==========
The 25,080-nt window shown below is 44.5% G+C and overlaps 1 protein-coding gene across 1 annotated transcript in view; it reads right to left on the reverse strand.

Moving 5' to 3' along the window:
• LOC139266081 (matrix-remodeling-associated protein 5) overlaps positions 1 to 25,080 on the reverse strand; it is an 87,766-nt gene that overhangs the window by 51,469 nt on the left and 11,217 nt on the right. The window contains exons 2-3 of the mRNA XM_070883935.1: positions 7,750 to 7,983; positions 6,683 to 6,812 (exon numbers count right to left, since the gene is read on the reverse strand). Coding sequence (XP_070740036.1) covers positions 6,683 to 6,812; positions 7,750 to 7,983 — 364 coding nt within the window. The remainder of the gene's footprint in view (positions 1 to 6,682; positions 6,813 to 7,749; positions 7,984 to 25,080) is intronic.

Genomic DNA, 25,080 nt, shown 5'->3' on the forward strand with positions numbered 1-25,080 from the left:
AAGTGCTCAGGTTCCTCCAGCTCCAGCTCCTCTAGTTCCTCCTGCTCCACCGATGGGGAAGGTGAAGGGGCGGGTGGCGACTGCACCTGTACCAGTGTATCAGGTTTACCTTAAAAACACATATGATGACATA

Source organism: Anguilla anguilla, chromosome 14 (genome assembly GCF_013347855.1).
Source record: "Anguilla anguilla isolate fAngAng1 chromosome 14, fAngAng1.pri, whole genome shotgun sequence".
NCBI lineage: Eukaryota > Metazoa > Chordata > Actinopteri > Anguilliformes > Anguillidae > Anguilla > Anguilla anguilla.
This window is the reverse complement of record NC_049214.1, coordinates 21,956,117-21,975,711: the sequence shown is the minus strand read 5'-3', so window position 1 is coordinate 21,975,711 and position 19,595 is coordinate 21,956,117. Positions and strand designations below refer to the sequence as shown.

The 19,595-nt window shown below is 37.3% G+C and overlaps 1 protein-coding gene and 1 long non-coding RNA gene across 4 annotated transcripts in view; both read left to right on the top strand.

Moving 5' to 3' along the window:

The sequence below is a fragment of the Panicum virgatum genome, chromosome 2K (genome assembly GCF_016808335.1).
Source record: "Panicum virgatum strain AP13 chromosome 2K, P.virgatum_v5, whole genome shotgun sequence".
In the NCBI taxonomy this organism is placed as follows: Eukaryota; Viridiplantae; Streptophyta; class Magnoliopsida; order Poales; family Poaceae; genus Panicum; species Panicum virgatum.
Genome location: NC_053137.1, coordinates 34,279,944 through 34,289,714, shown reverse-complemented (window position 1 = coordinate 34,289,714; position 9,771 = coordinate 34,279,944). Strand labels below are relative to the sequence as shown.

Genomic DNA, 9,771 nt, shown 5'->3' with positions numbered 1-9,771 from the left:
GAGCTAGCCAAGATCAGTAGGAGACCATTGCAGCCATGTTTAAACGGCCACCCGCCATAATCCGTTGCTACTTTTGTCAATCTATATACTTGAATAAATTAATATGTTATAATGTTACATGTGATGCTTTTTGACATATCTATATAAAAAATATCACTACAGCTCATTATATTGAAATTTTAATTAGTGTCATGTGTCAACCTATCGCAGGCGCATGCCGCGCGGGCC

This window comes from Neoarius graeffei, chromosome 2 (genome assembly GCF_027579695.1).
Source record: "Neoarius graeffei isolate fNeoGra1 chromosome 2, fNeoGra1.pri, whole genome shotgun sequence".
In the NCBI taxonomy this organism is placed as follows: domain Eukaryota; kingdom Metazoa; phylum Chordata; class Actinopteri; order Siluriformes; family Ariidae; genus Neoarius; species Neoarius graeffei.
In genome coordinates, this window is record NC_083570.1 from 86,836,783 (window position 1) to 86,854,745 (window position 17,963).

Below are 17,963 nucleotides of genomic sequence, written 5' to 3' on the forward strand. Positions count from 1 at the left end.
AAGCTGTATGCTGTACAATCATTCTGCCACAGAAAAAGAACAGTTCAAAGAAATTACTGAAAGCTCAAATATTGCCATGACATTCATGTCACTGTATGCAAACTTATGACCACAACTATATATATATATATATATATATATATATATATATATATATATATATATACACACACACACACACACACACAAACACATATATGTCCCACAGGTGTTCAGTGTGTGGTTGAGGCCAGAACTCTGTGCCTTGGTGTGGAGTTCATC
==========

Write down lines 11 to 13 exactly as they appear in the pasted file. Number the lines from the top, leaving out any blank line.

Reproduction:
Moving 5' to 3' along the window:

The sequence below is a fragment of the Panicum virgatum genome, chromosome 2K (genome assembly GCF_016808335.1).
Source record: "Panicum virgatum strain AP13 chromosome 2K, P.virgatum_v5, whole genome shotgun sequence".